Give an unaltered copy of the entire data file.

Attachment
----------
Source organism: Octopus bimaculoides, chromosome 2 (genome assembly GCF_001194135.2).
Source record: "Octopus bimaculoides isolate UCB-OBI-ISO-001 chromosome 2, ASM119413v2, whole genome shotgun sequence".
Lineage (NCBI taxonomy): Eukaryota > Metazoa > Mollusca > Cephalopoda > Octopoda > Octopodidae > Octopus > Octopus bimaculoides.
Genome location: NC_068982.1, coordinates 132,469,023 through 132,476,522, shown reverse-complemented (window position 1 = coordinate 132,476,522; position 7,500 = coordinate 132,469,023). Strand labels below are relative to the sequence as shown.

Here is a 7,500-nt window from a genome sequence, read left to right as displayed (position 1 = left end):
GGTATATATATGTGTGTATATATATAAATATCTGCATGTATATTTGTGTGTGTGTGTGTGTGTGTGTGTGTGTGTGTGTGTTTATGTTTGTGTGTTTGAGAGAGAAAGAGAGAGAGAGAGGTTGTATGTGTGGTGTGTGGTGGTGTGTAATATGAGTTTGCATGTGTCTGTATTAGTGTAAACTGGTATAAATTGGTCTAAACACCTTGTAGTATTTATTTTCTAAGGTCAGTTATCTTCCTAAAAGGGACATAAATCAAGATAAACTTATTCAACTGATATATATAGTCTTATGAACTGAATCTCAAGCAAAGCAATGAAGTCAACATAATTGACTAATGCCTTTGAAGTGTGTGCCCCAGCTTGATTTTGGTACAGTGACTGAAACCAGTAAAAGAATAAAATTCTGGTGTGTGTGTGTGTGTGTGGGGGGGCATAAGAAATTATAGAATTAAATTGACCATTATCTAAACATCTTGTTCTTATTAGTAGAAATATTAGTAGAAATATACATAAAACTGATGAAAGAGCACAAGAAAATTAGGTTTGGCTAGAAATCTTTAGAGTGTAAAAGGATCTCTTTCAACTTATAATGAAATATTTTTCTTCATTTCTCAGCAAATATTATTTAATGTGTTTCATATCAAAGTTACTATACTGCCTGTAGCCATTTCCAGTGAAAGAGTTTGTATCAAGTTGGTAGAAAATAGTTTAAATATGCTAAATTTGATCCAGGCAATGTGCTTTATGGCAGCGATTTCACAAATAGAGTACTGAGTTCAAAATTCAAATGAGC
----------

Source organism: Octopus bimaculoides, chromosome 2 (genome assembly GCF_001194135.2).
Source record: "Octopus bimaculoides isolate UCB-OBI-ISO-001 chromosome 2, ASM119413v2, whole genome shotgun sequence".
Lineage (NCBI taxonomy): Eukaryota > Metazoa > Mollusca > Cephalopoda > Octopoda > Octopodidae > Octopus > Octopus bimaculoides.
Genome location: NC_068982.1, coordinates 132,469,023 through 132,476,522, shown reverse-complemented (window position 1 = coordinate 132,476,522; position 7,500 = coordinate 132,469,023). Strand labels below are relative to the sequence as shown.

Here is a 7,500-nt window from a genome sequence, read left to right as displayed (position 1 = left end):
GGTATATATATGTGTGTATATATATAAATATCTGCATGTATATTTGTGTGTGTGTGTGTGTGTGTGTGTGTGTGTGTGTGTTTATGTTTGTGTGTTTGAGAGAGAAAGAGAGAGAGAGAGGTTGTATGTGTGGTGTGTGGTGGTGTGTAATATGAGTTTGCATGTGTCTGTATTAGTGTAAACTGGTATAAATTGGTCTAAACACCTTGTAGTATTTATTTTCTAAGGTCAGTTATCTTCCTAAAAGGGACATAAATCAAGATAAACTTATTCAACTGATATATATAGTCTTATGAACTGAATCTCAAGCAAAGCAATGAAGTCAACATAATTGACTAATGCCTTTGAAGTGTGTGCCCCAGCTTGATTTTGGTACAGTGACTGAAACCAGTAAAAGAATAAAATTCTGGTGTGTGTGTGTGTGTGTGGGGGGGCATAAGAAATTATAGAATTAAATTGACCATTATCTAAACATCTTGTTCTTATTAGTAGAAATATTAGTAGAAATATACATAAAACTGATGAAAGAGCACAAGAAAATTAGGTTTGGCTAGAAATCTTTAGAGTGTAAAAGGATCTCTTTCAACTTATAATGAAATATTTTTCTTCATTTCTCAGCAAATATTATTTAATGTGTTTCATATCAAAGTTACTATACTGCCTGTAGCCATTTCCAGTGAAAGAGTTTGTATCAAGTTGGTAGAAAATAGTTTAAATATGCTAAATTTGATCCAGGCAATGTGCTTTATGGCAGCGATTTCACAAATAGAGTACTGAGTTCAAAATTCAAATGAGC